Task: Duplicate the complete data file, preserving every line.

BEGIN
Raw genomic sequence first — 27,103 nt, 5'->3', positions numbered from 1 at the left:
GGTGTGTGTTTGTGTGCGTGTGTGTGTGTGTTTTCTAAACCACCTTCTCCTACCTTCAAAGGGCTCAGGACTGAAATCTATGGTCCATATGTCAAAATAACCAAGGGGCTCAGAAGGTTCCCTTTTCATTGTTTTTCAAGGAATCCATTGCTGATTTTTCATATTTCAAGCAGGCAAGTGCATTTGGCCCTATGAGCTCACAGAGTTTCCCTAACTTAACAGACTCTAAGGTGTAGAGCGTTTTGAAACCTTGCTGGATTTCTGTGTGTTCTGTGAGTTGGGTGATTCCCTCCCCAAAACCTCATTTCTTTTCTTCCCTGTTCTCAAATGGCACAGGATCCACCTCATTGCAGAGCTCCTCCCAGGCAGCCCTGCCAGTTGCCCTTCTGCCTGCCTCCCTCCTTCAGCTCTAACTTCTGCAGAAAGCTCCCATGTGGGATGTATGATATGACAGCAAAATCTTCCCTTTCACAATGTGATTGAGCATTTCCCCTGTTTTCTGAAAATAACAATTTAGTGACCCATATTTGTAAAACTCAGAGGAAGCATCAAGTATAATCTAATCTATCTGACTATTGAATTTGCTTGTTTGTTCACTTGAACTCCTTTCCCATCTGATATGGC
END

Raw genomic sequence first — 27,103 nt, 5'->3', positions numbered from 1 at the left:
GGTGTGTGTTTGTGTGCGTGTGTGTGTGTGTTTTCTAAACCACCTTCTCCTACCTTCAAAGGGCTCAGGACTGAAATCTATGGTCCATATGTCAAAATAACCAAGGGGCTCAGAAGGTTCCCTTTTCATTGTTTTTCAAGGAATCCATTGCTGATTTTTCATATTTCAAGCAGGCAAGTGCATTTGGCCCTATGAGCTCACAGAGTTTCCCTAACTTAACAGACTCTAAGGTGTAGAGCGTTTTGAAACCTTGCTGGATTTCTGTGTGTTCTGTGAGTTGGGTGATTCCCTCCCCAAAACCTCATTTCTTTTCTTCCCTGTTCTCAAATGGCACAGGATCCACCTCATTGCAGAGCTCCTCCCAGGCAGCCCTGCCAGTTGCCCTTCTGCCTGCCTCCCTCCTTCAGCTCTAACTTCTGCAGAAAGCTCCCATGTGGGATGTATGATATGACAGCAAAATCTTCCCTTTCACAATGTGATTGAGCATTTCCCCTGTTTTCTGAAAATAACAATTTAGTGACCCATATTTGTAAAACTCAGAGGAAGCATCAAGTATAATCTAATCTATCTGACTATTGAATTTGCTTGTTTGTTCACTTGAACTCCTTTCCCATCTGATATGGC